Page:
Making it up with Claude

This site is about fairy tales, re-imagined, or possibly, a more accurate term, regurgitated by the so called AI-machines, or prediction engines. ChatGPT, Claude and the rest have been grabbing hold of everything for some time now. And to some extent they've been dividing opinions, causing arguments and heated debates. But for now, both image-generating, and text-generating forms of these AI computers seem to be very limited, if still extremely astonishing in terms of the end results. 

Without getting in too deep with my own opinions, the first 'chapter', or series of posts on this website deals with either Claude (Anthropic's AI), or Hansel & Gretel; and possibly in future, with fairy tales more broadly. 

Let's start at the beginning - how I got Claude involved. Here is the initial set up of the conversation:

You are a Creative Writer, Dramaturgist, Historian and Expert on Fairy Tales. Have a look at the attached pdfs and tell me what you make out of them?

I had attached four different versions of Hansel and Gretel for Claude to have a look at. After pondering a few seconds, Claude started, word by word, guessing what I might want to read next:

Based on the various versions of the Hansel and Gretel fairy tale provided, here are my observations:

The original Grimm Brothers version from 1812 establishes the core narrative - Hansel and Gretel are abandoned in the woods by their father and stepmother due to poverty and famine. They find their way back home once using white pebbles Hansel collected. The second time they are left in the woods, the breadcrumb trail Hansel leaves is eaten by birds, leading them deeper into the woods and to the gingerbread house of the evil witch who imprisons Hansel to fatten him up and enslaves Gretel. Together the children outwit the witch and escape with her treasures. 

The 1954 adaptation by Claire Bevan modernizes the language and adds some additional descriptive details, but largely stays true to the original narrative and sequences of events.

The abridged version focused just on the witch's gingerbread house omits key plot points about the reasons for Hansel and Gretel being abandoned in the woods, and how they find and enter the witch's house. Without those details, the story feels incomplete.

The Phillip Pullman version subverts the usual tale by having the children wander into the forest deliberately to find berries, with no wicked stepmother or abandonment plot. The witch they encounter is also not evil per se, just lonely and wishing to keep the children to have company. They manage to persuade her to let them go. This version has a lighter, less sinister tone compared to the original.

The Creative Writer in me sees value in both adhering to the classic narrative arcs and tropes of a well-known fairy tale, and in providing an adaptation or re-imagining that breathes new perspective into the story. As a Historian, I'm fascinated by how fairy tales evolve across cultures and time periods, and what that says about the values and norms of different societies. And as a Dramaturgist, I'm interested in how small changes in character motives and plot points can dramatically shift the meaning and emotional impact of a story. All the versions provided offer insight into the rich legacy and ongoing relevance of classic fairy tales like Hansel and Gretel.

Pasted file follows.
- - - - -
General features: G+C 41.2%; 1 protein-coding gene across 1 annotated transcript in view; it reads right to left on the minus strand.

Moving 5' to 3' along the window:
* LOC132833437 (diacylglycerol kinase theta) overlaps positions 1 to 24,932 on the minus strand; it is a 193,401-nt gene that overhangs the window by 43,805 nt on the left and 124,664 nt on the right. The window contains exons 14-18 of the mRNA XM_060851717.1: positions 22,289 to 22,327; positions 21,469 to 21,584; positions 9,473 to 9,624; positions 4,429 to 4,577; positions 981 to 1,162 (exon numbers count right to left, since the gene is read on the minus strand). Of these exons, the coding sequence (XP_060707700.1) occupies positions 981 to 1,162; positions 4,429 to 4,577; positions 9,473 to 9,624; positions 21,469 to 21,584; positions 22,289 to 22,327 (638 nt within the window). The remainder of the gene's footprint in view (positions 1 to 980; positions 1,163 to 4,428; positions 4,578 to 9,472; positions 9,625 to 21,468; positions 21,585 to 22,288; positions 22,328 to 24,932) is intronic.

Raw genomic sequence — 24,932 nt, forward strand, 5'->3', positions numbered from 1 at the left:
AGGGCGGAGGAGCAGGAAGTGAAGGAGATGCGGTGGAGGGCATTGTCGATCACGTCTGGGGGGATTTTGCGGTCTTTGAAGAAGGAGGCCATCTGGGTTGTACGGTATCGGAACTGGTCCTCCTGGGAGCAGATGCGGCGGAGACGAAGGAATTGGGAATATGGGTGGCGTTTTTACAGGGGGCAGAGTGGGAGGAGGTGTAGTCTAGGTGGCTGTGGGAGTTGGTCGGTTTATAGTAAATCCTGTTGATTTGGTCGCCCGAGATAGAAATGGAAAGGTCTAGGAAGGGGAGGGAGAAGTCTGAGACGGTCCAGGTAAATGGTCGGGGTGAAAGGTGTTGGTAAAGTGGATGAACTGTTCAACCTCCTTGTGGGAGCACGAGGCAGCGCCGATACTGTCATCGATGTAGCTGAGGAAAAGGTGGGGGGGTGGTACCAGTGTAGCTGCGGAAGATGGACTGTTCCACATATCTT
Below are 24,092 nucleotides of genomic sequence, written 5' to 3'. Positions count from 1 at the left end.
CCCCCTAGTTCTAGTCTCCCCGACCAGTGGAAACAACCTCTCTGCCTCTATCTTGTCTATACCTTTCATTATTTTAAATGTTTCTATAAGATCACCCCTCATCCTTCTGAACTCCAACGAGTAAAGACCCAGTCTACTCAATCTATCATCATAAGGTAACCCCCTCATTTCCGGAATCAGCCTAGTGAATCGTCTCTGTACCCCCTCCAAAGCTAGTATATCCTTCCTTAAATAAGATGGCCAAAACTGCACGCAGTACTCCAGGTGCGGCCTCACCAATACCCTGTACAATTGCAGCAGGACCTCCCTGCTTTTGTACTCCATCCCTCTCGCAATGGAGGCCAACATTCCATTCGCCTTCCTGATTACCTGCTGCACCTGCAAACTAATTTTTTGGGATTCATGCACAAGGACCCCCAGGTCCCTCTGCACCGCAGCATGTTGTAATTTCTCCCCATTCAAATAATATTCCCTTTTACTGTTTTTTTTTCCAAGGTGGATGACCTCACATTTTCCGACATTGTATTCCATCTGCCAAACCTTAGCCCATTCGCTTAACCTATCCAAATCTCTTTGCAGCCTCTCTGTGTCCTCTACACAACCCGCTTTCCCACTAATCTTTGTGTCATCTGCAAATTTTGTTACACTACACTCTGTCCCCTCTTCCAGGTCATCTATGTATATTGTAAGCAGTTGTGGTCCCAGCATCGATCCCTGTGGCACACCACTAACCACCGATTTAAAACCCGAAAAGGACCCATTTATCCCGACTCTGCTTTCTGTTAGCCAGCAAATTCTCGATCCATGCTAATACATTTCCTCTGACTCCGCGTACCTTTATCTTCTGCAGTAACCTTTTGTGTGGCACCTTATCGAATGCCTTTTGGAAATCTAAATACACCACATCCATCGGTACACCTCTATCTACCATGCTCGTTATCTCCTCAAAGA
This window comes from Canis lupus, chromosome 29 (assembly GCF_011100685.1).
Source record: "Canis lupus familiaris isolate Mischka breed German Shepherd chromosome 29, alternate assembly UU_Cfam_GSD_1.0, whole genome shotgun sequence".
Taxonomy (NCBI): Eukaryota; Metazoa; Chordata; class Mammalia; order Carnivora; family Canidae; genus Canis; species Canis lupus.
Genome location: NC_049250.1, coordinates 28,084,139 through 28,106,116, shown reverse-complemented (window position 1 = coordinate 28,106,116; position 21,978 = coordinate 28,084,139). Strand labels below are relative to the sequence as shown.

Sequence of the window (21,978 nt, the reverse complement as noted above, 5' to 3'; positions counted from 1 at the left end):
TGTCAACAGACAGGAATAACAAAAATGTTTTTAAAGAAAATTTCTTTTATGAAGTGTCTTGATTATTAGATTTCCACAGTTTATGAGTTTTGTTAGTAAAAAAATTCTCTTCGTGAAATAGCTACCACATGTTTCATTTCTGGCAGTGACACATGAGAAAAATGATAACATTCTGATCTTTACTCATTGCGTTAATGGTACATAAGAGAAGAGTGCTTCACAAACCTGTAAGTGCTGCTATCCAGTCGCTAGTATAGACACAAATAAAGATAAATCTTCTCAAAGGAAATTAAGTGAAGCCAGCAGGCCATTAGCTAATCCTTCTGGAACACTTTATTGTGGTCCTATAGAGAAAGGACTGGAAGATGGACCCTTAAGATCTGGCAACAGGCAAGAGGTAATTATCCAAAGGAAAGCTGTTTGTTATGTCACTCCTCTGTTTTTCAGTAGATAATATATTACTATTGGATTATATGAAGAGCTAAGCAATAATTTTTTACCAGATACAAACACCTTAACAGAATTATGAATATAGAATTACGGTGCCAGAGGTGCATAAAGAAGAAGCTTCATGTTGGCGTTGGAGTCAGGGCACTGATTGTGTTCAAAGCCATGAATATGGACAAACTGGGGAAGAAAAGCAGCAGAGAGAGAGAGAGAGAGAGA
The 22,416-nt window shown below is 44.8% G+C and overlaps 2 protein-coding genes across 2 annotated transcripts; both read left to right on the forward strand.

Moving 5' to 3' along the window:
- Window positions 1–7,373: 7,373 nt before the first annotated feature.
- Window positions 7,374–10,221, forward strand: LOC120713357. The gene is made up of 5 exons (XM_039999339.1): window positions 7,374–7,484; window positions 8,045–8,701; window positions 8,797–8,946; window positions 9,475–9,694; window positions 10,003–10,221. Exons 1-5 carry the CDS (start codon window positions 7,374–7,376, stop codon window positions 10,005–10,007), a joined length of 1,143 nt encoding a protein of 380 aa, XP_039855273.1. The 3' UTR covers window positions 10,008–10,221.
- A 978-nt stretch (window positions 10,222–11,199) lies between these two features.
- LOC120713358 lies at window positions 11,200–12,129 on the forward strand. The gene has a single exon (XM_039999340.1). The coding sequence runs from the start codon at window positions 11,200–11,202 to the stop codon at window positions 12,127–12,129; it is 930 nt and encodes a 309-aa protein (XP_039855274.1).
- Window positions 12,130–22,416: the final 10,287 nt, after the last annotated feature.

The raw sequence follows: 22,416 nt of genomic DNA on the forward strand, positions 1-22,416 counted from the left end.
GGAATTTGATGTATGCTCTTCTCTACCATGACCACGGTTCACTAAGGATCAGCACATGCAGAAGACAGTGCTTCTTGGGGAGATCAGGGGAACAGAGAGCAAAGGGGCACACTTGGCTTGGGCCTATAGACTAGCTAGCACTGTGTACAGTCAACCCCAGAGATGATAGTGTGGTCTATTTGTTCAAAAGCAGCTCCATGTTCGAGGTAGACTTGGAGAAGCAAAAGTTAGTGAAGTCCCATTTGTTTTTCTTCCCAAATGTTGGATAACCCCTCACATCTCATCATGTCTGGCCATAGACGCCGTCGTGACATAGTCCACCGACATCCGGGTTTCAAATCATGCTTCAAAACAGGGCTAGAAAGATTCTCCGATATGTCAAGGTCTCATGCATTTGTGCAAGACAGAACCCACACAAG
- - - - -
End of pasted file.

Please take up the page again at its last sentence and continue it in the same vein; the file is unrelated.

I wasn't particularly impressed one way or another, I had expected as much. I think next I will jump ahead a bit and share a different type of answer that Claude eventually managed to produce. And then we'll continue with the conversation.

P.S - Claude thought my intro could do with some minor embellishment:

Fairy Tales Get An AI Makeover: Welcome To My New Blog!

Greetings, friends! I'm so excited to welcome you to my new blog, where I'll be exploring a fascinating intersection: classic fairy tales as retold by artificial intelligence.

These AI programs - ChatGPT, Claude, and more - have certainly caused a stir lately with their eerily human-like writing. Some find it amazing, while others argue it's deeply flawed or concerning. But I say, let's have some fun with it!

In this blog, I'll serve up some strange new twists on famous tales like Hansel and Gretel, Little Red Riding Hood, and more as I prompt Claude and other AI to put their own spin on things. Will they stay true to the originals or go completely off the rails? I have no idea, and that's part of the adventure!

My goal is to approach this light heartedly and see where the AIs take us. There will likely be plenty of laughs along the way thanks to wonky AI logic. But who knows, maybe we'll also gain fresh perspectives that make us see these classics in a new way.

So come along for the ride! I can't wait to see what happens when technology and fantasy collide here. It's sure to be a wild mashup - part bedtime stories, part sci-fi, and 100% whimsical. Welcome to the fairy tale matrix!


You should also read:

Claude impersonating

The current versions of these AI machines may still produce below-average quality results, but that does not stop them from trying. They're not…